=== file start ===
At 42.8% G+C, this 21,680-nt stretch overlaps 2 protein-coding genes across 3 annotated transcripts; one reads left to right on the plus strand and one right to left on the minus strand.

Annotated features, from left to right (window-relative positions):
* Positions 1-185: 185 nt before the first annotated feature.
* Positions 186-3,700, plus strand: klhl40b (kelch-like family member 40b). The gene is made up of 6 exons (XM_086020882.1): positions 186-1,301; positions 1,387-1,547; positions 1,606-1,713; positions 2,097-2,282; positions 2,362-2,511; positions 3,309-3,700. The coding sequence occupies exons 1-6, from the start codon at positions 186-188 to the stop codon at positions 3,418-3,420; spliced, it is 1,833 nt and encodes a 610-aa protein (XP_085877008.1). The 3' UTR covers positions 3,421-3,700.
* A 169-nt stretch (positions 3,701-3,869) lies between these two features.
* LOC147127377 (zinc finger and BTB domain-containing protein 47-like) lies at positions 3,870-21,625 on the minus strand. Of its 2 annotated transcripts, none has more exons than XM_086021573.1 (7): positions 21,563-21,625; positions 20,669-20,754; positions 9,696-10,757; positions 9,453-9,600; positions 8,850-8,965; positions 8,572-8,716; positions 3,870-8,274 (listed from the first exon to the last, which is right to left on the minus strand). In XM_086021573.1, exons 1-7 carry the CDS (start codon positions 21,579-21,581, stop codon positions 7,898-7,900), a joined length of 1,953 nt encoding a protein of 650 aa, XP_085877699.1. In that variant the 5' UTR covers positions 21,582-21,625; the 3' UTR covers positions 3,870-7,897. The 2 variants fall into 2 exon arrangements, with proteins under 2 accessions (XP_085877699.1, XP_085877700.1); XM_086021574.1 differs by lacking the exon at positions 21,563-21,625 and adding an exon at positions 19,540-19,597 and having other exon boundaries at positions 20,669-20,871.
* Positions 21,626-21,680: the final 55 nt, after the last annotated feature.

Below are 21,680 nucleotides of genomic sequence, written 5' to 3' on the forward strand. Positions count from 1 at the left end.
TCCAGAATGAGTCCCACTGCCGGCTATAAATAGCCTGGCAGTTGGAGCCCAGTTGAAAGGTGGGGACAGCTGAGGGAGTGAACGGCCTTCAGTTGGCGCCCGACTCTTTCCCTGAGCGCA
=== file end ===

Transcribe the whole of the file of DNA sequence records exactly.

At 42.8% G+C, this 21,680-nt stretch overlaps 2 protein-coding genes across 3 annotated transcripts; one reads left to right on the plus strand and one right to left on the minus strand.

Annotated features, from left to right (window-relative positions):
* Positions 1-185: 185 nt before the first annotated feature.
* Positions 186-3,700, plus strand: klhl40b (kelch-like family member 40b). The gene is made up of 6 exons (XM_086020882.1): positions 186-1,301; positions 1,387-1,547; positions 1,606-1,713; positions 2,097-2,282; positions 2,362-2,511; positions 3,309-3,700. The coding sequence occupies exons 1-6, from the start codon at positions 186-188 to the stop codon at positions 3,418-3,420; spliced, it is 1,833 nt and encodes a 610-aa protein (XP_085877008.1). The 3' UTR covers positions 3,421-3,700.
* A 169-nt stretch (positions 3,701-3,869) lies between these two features.
* LOC147127377 (zinc finger and BTB domain-containing protein 47-like) lies at positions 3,870-21,625 on the minus strand. Of its 2 annotated transcripts, none has more exons than XM_086021573.1 (7): positions 21,563-21,625; positions 20,669-20,754; positions 9,696-10,757; positions 9,453-9,600; positions 8,850-8,965; positions 8,572-8,716; positions 3,870-8,274 (listed from the first exon to the last, which is right to left on the minus strand). In XM_086021573.1, exons 1-7 carry the CDS (start codon positions 21,579-21,581, stop codon positions 7,898-7,900), a joined length of 1,953 nt encoding a protein of 650 aa, XP_085877699.1. In that variant the 5' UTR covers positions 21,582-21,625; the 3' UTR covers positions 3,870-7,897. The 2 variants fall into 2 exon arrangements, with proteins under 2 accessions (XP_085877699.1, XP_085877700.1); XM_086021574.1 differs by lacking the exon at positions 21,563-21,625 and adding an exon at positions 19,540-19,597 and having other exon boundaries at positions 20,669-20,871.
* Positions 21,626-21,680: the final 55 nt, after the last annotated feature.

Below are 21,680 nucleotides of genomic sequence, written 5' to 3' on the forward strand. Positions count from 1 at the left end.
TCCAGAATGAGTCCCACTGCCGGCTATAAATAGCCTGGCAGTTGGAGCCCAGTTGAAAGGTGGGGACAGCTGAGGGAGTGAACGGCCTTCAGTTGGCGCCCGACTCTTTCCCTGAGCGCA